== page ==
Free Newsletters - Space - Defense - Environment - Energy - Solar - Nuclear
..
. 24/7 Space News .




EARLY EARTH
Dinosaur die out might have been second of two closely timed extinctions
by Vince Stricherz
Seattle WA (SPX) Sep 10, 2012


Thomas Tobin clears sand from around the fossil of a giant ammonite he found in 2009 on James Ross Island in Antarctica.

The most-studied mass extinction in Earth history happened 65 million years ago and is widely thought to have wiped out the dinosaurs. New University of Washington research indicates that a separate extinction came shortly before that, triggered by volcanic eruptions that warmed the planet and killed life on the ocean floor.

The well-known second event is believed to have been triggered by an asteroid at least 6 miles in diameter slamming into Mexico's Yucatan Peninsula. But new evidence shows that by the time of the asteroid impact, life on the seafloor - mostly species of clams and snails - was already perishing because of the effects of huge volcanic eruptions on the Deccan Plateau in what is now India.

"The eruptions started 300,000 to 200,000 years before the impact, and they may have lasted 100,000 years," said Thomas Tobin, a UW doctoral student in Earth and space sciences.

The eruptions would have filled the atmosphere with fine particles, called aerosols, that initially cooled the planet but, more importantly, they also would have spewed carbon dioxide and other greenhouse gases to produce long-term warming that led to the first of the two mass extinctions.

"The aerosols are active on a year to 10-year time scale, while the carbon dioxide has effects on a scale of hundreds to tens of thousands of years," Tobin said.

During the earlier extinction it was primarily life on the ocean floor that died, in contrast to the later extinction triggered by the asteroid impact, which appeared to kill many more free-swimming species.

"The species in the first event are extinct but the groups are all recognizable things you could find around on a beach today," he said.

Tobin is the lead author of a paper in the journal Palaeogeography, Palaeoclimatology, Palaeoecology that documents results of research conducted in a fossil-rich area on Seymour Island, off the Antarctic Peninsula.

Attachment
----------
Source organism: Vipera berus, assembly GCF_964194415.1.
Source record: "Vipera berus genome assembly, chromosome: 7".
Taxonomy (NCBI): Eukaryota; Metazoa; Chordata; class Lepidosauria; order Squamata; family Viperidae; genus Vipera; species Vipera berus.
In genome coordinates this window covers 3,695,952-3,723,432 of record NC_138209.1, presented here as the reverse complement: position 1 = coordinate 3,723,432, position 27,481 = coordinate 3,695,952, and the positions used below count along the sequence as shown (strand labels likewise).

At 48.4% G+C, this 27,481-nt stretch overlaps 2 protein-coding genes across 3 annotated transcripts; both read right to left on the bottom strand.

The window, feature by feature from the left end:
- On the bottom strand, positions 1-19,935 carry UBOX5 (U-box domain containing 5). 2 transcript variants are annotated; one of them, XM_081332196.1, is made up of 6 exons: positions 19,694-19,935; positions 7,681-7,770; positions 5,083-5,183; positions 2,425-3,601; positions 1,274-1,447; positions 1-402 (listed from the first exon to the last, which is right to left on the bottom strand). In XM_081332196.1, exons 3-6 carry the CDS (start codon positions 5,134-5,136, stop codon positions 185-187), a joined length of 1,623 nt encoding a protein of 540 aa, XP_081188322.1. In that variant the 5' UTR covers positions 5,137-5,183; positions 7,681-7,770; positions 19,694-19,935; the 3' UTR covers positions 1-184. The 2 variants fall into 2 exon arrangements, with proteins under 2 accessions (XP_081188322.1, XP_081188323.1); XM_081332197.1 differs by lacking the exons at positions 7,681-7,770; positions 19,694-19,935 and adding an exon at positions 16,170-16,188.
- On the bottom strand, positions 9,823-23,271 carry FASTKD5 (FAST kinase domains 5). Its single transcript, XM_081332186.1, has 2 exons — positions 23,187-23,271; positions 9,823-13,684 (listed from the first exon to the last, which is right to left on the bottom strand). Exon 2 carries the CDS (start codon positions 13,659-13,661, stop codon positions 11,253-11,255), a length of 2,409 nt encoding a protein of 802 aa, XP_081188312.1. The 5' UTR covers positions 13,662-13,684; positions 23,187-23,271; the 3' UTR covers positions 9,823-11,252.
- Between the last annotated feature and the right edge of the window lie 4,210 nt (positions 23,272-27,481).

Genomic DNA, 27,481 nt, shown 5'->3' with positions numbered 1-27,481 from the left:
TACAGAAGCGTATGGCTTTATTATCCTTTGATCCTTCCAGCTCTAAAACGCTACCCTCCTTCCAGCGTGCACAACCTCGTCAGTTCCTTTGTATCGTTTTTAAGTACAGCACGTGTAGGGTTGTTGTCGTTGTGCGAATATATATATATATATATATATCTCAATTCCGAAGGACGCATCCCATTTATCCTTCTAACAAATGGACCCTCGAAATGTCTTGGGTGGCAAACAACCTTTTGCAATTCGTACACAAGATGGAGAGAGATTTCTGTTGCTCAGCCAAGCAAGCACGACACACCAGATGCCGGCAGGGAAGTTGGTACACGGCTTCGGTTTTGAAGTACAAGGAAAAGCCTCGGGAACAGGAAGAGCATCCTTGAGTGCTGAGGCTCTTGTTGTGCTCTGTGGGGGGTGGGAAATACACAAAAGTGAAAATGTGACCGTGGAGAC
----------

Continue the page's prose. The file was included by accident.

That particular area has very thick sediment deposits and, for a given interval of time, might contain 10 times more sediment as the well-known Hell Creek Formation in Montana. That means scientists have much greater detail as they try to determine what was happening at the time, Tobin said.

The researchers took small surface core samples from rocks and fossils in the Antarctic sediment and used a method called magnetostratigraphy, employing known changes over time in Earth's magnetic field to determine when the fossils were deposited. The thicker sediment allowed dating to be done more precisely.

"I think the evidence we have from this location is indicative of two separate events, and also indicates that warming took place," Tobin said.

There is no direct evidence yet that the first extinction event had any effect on the second, but Tobin believes it is possible that surviving species from the first event were compromised enough that they were unable to survive the long-term environmental effects of the asteroid impact.

"It seems improbable to me that they are completely independent events," he said.

The paper's coauthors are Peter Ward, Tobin's doctoral adviser, and Eric Steig, both UW professors of Earth and space sciences; Eduardo Olivero of the Southern Center for Scientific Research in Argentina; Isaac Hilburn, Matthew Diamond and Joseph Kirschvink of the California Institute of Technology; Ross Mitchell of Yale University; and Timothy Raub of the University of St. Andrews in Scotland.